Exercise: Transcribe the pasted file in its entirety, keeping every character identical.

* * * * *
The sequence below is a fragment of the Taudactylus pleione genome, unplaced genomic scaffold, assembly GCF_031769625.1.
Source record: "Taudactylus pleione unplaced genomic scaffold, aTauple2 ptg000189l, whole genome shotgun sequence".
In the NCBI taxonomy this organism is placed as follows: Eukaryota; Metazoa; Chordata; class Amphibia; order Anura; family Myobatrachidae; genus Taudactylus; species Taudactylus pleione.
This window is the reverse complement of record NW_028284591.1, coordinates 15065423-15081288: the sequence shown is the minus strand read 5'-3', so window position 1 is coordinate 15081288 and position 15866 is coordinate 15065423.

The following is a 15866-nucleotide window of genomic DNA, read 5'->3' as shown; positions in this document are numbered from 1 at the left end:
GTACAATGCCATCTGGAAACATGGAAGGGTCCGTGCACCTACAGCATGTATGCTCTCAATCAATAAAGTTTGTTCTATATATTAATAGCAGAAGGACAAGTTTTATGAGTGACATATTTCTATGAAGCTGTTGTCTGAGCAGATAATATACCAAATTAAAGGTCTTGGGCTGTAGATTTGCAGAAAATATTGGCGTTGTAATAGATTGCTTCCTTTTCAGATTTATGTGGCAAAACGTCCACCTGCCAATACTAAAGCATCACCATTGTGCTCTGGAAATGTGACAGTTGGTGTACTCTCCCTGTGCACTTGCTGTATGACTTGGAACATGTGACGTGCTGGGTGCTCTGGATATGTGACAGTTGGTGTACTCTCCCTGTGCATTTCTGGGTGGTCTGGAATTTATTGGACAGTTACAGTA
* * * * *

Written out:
The sequence below is a fragment of the Taudactylus pleione genome, unplaced genomic scaffold, assembly GCF_031769625.1.
Source record: "Taudactylus pleione unplaced genomic scaffold, aTauple2 ptg000189l, whole genome shotgun sequence".
In the NCBI taxonomy this organism is placed as follows: Eukaryota; Metazoa; Chordata; class Amphibia; order Anura; family Myobatrachidae; genus Taudactylus; species Taudactylus pleione.
This window is the reverse complement of record NW_028284591.1, coordinates 15065423-15081288: the sequence shown is the minus strand read 5'-3', so window position 1 is coordinate 15081288 and position 15866 is coordinate 15065423.

The following is a 15866-nucleotide window of genomic DNA, read 5'->3' as shown; positions in this document are numbered from 1 at the left end:
GTACAATGCCATCTGGAAACATGGAAGGGTCCGTGCACCTACAGCATGTATGCTCTCAATCAATAAAGTTTGTTCTATATATTAATAGCAGAAGGACAAGTTTTATGAGTGACATATTTCTATGAAGCTGTTGTCTGAGCAGATAATATACCAAATTAAAGGTCTTGGGCTGTAGATTTGCAGAAAATATTGGCGTTGTAATAGATTGCTTCCTTTTCAGATTTATGTGGCAAAACGTCCACCTGCCAATACTAAAGCATCACCATTGTGCTCTGGAAATGTGACAGTTGGTGTACTCTCCCTGTGCACTTGCTGTATGACTTGGAACATGTGACGTGCTGGGTGCTCTGGATATGTGACAGTTGGTGTACTCTCCCTGTGCATTTCTGGGTGGTCTGGAATTTATTGGACAGTTACAGTA